Most of our days are spent, literally doing nothing much than relaxing on the hammock, reading a book or talking to our homestay family. Actually, we were not the only ones doing nothing. We saw that many people in the village are doing the same, hanging out infront of their houses, chilling, watching the activities in the village, talking to other villagers. Life here is easy and simple!

I had a haircut without an electric hair trimmer, just with a pair of scissors.

I had a haircut without an electric hair trimmer, just with a pair of scissors.

There are two places to choose for accommodation. Remember, this is a really small village and accommodation is very basic. We stayed at Somsanouk Homestay and Restaurant (10, 000 kip per room/day). They made sure that we get to know a lot about their village life and sharing that experience to us as well.

We have our "shower" here, at an improvised public shower system. The water comes from a nearby river and goes through bamboo pipes towards this public bath area. Everybody here showers a few times a day because of the heat and the dirty and hard farm work. Sometimes, there is a lineup! :)

We have our “shower” here, at an improvised public shower system. The water comes from a nearby river and goes through bamboo pipes towards this public bath area. Everybody here showers a few times a day because of the heat and the dirty and hard farm work. Sometimes, there is a lineup! 🙂

There are animals everywhere – chicken, ducks, pigs, dogs, etc. Their noise wake us up in the morning and at night, the sounds of the crickets, frogs, lizards can be heard everywhere in the village.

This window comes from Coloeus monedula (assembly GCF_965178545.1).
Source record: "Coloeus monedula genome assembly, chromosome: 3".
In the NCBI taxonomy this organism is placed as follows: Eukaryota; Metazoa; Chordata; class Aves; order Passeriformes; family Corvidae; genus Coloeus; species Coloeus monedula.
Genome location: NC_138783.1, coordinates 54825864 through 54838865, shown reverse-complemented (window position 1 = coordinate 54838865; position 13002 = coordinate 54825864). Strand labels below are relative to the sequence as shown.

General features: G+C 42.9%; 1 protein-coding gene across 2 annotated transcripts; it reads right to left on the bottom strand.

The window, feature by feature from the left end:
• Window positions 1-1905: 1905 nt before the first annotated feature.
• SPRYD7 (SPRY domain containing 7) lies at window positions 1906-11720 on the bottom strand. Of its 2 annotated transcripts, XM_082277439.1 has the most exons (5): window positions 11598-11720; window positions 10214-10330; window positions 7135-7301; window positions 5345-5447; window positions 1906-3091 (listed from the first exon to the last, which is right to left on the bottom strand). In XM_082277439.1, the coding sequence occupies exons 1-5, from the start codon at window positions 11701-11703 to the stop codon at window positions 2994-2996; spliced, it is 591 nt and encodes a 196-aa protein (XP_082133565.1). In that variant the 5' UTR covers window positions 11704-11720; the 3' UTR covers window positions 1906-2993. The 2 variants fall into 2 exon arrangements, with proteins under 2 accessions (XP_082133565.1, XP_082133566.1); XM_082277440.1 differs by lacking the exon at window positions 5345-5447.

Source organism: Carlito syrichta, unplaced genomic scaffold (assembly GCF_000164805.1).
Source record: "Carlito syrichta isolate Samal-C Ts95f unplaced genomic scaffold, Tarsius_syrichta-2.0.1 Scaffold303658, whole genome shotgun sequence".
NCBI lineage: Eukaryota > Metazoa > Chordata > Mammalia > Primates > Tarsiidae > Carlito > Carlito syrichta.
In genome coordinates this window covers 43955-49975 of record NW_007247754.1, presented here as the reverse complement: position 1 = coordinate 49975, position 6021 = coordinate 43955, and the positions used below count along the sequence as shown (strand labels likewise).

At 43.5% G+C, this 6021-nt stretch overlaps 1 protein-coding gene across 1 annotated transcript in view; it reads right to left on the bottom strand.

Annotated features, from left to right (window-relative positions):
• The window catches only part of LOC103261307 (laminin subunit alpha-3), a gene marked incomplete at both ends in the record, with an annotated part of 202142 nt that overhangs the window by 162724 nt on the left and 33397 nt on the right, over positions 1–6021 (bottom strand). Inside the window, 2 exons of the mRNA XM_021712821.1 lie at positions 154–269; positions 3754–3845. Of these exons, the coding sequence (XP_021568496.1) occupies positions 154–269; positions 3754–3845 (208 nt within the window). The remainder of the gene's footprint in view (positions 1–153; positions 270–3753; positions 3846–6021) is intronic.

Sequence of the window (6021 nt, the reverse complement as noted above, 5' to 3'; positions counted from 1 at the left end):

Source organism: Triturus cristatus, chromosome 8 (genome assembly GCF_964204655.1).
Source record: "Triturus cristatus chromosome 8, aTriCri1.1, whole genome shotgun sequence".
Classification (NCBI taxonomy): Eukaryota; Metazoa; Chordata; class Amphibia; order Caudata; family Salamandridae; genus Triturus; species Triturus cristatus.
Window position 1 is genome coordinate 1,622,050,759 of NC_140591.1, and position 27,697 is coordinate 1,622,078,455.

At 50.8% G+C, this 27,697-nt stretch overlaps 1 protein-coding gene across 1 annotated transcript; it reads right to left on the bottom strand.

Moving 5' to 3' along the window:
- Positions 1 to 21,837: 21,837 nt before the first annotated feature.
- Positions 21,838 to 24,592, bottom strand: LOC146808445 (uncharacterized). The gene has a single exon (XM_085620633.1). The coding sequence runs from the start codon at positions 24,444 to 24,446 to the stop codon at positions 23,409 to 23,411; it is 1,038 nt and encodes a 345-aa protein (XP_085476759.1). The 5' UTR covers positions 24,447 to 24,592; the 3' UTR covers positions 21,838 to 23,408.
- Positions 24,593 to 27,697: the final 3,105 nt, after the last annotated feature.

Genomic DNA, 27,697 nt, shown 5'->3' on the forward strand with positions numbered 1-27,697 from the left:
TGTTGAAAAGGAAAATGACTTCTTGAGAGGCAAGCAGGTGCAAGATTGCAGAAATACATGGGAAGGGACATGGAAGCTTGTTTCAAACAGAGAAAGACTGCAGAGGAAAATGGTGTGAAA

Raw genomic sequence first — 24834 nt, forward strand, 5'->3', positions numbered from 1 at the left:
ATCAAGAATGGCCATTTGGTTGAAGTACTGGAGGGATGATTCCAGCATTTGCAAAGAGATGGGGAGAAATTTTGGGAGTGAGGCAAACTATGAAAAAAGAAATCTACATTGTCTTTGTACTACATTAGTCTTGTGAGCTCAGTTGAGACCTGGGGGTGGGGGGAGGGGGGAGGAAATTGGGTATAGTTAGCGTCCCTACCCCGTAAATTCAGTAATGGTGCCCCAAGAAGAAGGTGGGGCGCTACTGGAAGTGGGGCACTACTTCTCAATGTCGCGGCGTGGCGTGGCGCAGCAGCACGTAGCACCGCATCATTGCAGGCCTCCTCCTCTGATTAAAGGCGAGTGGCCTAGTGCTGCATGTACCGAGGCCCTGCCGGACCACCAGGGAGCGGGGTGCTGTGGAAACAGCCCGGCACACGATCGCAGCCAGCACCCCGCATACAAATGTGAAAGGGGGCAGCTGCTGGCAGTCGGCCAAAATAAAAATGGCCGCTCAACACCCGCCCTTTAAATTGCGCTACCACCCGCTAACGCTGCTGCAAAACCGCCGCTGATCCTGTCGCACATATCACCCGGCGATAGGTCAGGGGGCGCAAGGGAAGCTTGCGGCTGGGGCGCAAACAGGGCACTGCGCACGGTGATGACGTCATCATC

There are so many animals that roam around the village all day!

There are so many animals that roam around the village all day! Their sounds fill the village.

If you ever had a chance, please visit the simple yet beautiful village of Huay Bo. The people there will be happy to welcome you.

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The village of Huay Bo.

Thanks to the friendly people of Huay Bo for sharing your village with us. Till we meet again next time! Khop chai!

With our host Somsanouk and backpackers Kevin, Giraud and Hurly.

With our host Somsanouk and backpackers Kevin, Giraud and Hurly.

Accomodation: Somsanouk Homestay and Restaurant for basic rooms at 10, 000 kip/per day. There is also another guesthouse right infront of Somsanouk.

Food: Starts at 10, 000 kip for a meal. There are no stores to buy snacks or anything else so if you like munching on chips and peanuts, buy it in Muang Ngoi or in Bana. Somsanouk will have soda, Beer Lao, Lao Lao and water for sale.

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2 responses to “Laos Adventures: Huay Bo Village

  1. Pingback: Laos Adventures: Luang Prabang | I am Hurly.·

  2. Hello hurly this looks so good. I am going to be travelling to laos for the first time. I checked out the guesthouse you recommended but couldn’t find it. Do you know of similar villages near Luang Prabang that I can stay at. I will be travelling to Luang Prabang from Huay Xai via slowboat.